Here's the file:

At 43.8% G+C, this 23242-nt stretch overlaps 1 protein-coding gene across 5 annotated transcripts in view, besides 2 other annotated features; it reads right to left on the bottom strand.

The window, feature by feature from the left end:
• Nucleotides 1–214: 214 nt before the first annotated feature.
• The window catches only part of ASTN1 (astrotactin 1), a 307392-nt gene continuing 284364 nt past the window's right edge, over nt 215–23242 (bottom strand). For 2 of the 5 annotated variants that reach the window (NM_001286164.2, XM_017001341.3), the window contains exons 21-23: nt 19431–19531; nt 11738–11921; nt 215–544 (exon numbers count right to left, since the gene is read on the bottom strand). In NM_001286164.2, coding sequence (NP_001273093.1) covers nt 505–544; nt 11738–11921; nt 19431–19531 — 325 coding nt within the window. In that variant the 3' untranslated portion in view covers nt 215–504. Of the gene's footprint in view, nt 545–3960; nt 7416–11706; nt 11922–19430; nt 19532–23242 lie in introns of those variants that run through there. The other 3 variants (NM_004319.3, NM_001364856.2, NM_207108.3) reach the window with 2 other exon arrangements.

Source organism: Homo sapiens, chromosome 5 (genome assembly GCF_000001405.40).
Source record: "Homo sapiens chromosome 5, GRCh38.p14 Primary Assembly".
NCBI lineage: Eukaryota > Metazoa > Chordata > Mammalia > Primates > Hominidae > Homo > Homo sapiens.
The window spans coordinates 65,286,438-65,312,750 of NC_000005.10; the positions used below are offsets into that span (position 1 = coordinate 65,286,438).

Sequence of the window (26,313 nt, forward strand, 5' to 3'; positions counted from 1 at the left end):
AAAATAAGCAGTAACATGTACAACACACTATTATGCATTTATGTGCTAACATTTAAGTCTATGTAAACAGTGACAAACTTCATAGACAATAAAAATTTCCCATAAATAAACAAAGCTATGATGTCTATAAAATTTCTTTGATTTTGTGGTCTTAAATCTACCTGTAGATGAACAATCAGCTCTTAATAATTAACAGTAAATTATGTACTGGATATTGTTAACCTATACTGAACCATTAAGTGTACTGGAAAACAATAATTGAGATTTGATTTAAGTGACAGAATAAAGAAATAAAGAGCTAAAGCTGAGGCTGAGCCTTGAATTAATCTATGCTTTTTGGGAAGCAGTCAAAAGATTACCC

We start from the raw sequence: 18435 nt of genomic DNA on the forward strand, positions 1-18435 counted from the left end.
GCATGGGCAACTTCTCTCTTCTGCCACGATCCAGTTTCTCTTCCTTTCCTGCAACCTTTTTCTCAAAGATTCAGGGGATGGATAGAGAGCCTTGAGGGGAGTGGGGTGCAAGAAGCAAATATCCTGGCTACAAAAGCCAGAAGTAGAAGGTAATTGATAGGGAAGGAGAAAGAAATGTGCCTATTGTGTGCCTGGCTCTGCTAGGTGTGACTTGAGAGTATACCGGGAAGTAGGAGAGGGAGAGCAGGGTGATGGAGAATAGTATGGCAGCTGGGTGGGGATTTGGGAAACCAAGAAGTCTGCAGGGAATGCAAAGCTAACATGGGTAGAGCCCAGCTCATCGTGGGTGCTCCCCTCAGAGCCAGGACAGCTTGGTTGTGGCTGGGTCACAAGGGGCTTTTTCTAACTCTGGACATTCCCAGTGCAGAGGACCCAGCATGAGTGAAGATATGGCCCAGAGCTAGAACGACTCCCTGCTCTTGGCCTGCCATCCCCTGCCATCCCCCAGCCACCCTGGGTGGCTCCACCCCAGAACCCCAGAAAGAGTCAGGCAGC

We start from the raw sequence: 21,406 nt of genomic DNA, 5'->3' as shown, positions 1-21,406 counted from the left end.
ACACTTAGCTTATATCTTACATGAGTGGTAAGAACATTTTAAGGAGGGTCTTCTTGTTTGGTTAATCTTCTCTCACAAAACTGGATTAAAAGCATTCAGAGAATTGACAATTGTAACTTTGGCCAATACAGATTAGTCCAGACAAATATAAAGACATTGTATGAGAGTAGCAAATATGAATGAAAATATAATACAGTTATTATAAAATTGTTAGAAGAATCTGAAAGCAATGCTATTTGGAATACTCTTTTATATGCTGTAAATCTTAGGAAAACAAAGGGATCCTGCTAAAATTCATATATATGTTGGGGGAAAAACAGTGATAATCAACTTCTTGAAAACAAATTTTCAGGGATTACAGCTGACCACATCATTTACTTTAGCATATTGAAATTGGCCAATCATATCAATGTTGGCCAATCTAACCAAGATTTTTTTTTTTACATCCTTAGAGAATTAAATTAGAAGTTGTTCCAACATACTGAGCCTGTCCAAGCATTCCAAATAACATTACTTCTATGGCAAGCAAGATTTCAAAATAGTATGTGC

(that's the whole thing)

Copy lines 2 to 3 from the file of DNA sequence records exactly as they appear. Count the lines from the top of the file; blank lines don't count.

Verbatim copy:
The window, feature by feature from the left end:
• Nucleotides 1–214: 214 nt before the first annotated feature.